Mexico’s Next President and the Drug War
Lessons for the next President of Mexico on the drug war, courtesy of Jennifer Jeffs.
Past President of the Canadian International Council (CIC).
The latest known victims of Mexico’s drug war may never be identified – their mutilated bodies, discovered Sunday in San Juan, Cadereyta, are designed to horrify. While Mexico’s interior secretary, Alejandro Poire, states that this massacre, the fourth in the past month, was due to fighting between the Zetas gang and the Sinaloa Cartel, gang fighting too often leaves innocent victims in its wake: Nine of the 18 bodies found outside Guadalajara last week were identified as individuals with no criminal records. In Cadereyta municipality, the number of killings since January is nearly three times higher than the number over the same period last year, as crackdowns in previous cartel hotspots have shifted gang activity to new regions.
Against this backdrop of escalating violence, Mexico will hold a presidential election in July. In fact, since President Felipe Calderón took office at the end of 2006, his crackdown on the drug cartels has created new gang relationships and ousted several gang leaders, producing two major gang rivals as smaller gangs became absorbed by the larger and more powerful ones. In the meantime, nearly 50,000 lives have been lost, many solely for the sake of spectacular displays of violence and intimidation. As his term draws to a close, Calderón – the first Mexican president to aggressively launch raids and law-enforcement reform to combat the cartels – leaves the problem unsolved. Along with the continuing problems of the drug trade, Mexico’s next president faces an additional challenge: fatigue and defeatism in drug-war politics.
- Brian Bow on whether Mexico is a failed state or a success story.
- Jennifer Jeffs on why Mexico’s problems are Canada’s problems too.
Mexico’s next president will have to choose between taking up where Calderón left off (i.e. continuing the struggle to defeat the illegal drug trade) and negotiating with the criminal gangs to reduce violence, thereby undermining the progress that has been made thus far, at the expense of so many lives. The choice is the subject of a recent article in Foreign Affairs, “The Cartel Crackdown: Winning the Drug War and Rebuilding Mexico in the Process,” by Robert Bonner, who appropriately advocates that the new president, whoever he or she is, continue the fight against the cartels.
Calderón’s federal police force, while still in need of expansion and improvement, is nonetheless a remarkable accomplishment. This force has increased from 4,000 to 35,000 officers in the past four years, and now hosts Mexico’s first national crime information system. The judicial reform advocated by Calderón’s administration is also a big step forward for Mexico: Oral trials would increase transparency and modernize the judicial system, and would be a tremendous improvement over the current system, which leaves too much room for corruption and bribery.
The most difficult challenge will be combating the cartels directly. Calderón’s kingpin strategy involves weakening cartel operations to facilitate locating and arresting the leader and his cronies. This strategy, successful in Colombia in the 1990s, is key to preventing Mexico’s descent into a Mafia state, as deduced from Moisés Naím’s Foreign Affairs essay, “Mafia States: Organized Crime Takes Office.” Unlike Russia, in which “the line between government agencies and criminal groups has been irreparably blurred,” Mexico’s government institutions have been reformed, and their progress is the source of considerable pride in the country. Government officials, like law-enforcement officers, are not yet completely immune to corruption, but issues of corruption and rent-seeking have declined dramatically as reforms have been implemented.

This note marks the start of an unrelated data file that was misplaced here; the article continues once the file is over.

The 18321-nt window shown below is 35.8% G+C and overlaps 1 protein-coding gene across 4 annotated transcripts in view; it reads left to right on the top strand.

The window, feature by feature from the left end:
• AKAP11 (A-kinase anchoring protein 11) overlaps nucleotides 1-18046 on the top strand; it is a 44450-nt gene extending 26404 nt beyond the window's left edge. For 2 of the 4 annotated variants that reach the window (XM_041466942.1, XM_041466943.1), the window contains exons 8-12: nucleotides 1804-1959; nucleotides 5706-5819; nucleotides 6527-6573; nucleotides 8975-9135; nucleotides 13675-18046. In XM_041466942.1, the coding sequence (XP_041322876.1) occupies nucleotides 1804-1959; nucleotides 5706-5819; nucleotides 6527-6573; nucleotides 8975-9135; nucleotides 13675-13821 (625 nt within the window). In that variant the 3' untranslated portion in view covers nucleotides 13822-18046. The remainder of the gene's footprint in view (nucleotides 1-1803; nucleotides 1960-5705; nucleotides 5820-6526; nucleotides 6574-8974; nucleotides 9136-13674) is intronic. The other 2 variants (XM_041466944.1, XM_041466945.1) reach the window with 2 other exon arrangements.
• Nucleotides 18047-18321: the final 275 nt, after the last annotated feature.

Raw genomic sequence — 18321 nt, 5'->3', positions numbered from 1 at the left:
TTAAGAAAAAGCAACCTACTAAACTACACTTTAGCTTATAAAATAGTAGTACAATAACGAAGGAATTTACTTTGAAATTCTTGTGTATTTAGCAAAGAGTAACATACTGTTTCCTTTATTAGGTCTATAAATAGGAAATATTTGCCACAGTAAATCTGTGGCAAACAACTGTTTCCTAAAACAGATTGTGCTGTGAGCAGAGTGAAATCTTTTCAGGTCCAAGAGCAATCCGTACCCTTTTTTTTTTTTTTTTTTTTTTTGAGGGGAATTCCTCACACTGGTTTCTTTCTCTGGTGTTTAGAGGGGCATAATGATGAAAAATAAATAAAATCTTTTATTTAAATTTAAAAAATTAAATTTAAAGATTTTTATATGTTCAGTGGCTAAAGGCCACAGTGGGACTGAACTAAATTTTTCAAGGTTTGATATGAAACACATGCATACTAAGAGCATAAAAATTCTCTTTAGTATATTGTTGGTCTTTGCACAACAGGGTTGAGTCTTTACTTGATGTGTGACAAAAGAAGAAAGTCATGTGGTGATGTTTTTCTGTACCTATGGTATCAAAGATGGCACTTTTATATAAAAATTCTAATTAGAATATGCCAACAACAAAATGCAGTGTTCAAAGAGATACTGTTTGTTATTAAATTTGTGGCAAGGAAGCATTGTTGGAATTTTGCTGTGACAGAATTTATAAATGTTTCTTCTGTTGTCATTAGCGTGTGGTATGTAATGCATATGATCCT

If Mexico’s next president – whether Andres Manuel López Obrador, Josefina Vasquez Mota, Gabriel Cuadri, or Enrique Peña Nieto – does not take up the fight against the criminal gangs, he or she will put more of Mexico’s strengths at risk. Among emerging countries, Mexico has the advantage of a relatively well-educated population, sound fiscal policy, a sophisticated private sector, and an abundance of natural resources. Its economy is forecast to supersede our own by 2030. As a result of these factors, Mexico has been attracting considerable foreign investment – particularly in important industries such as aerospace – despite the repellant forces of gang and monopoly rule. But increasing violence that implies a weak state will eventually discourage even the most enthusiastic investors.
Last November, Mexican writer Carlos Fuentes told an audience at the Royal Ontario Museum that violence does not define Mexico any more than the violence of last century’s American mobs define the United States. In doing so, he deftly reminded his Canadian audience of the cynicism and cowardice underlying the view of Mexico as an essentially violent place. To the extent that Canadians and Americans see Mexico’s violence as an unchangeable reality, they abdicate responsibility for feeding that war through demand for the drugs Mexico’s cartels supply. Calderón’s drug war has combatted that view, but if Mexico’s future policies reflect fatigue and defeatism, the rest of the hemisphere will follow suit.
Photo courtesy of Reuters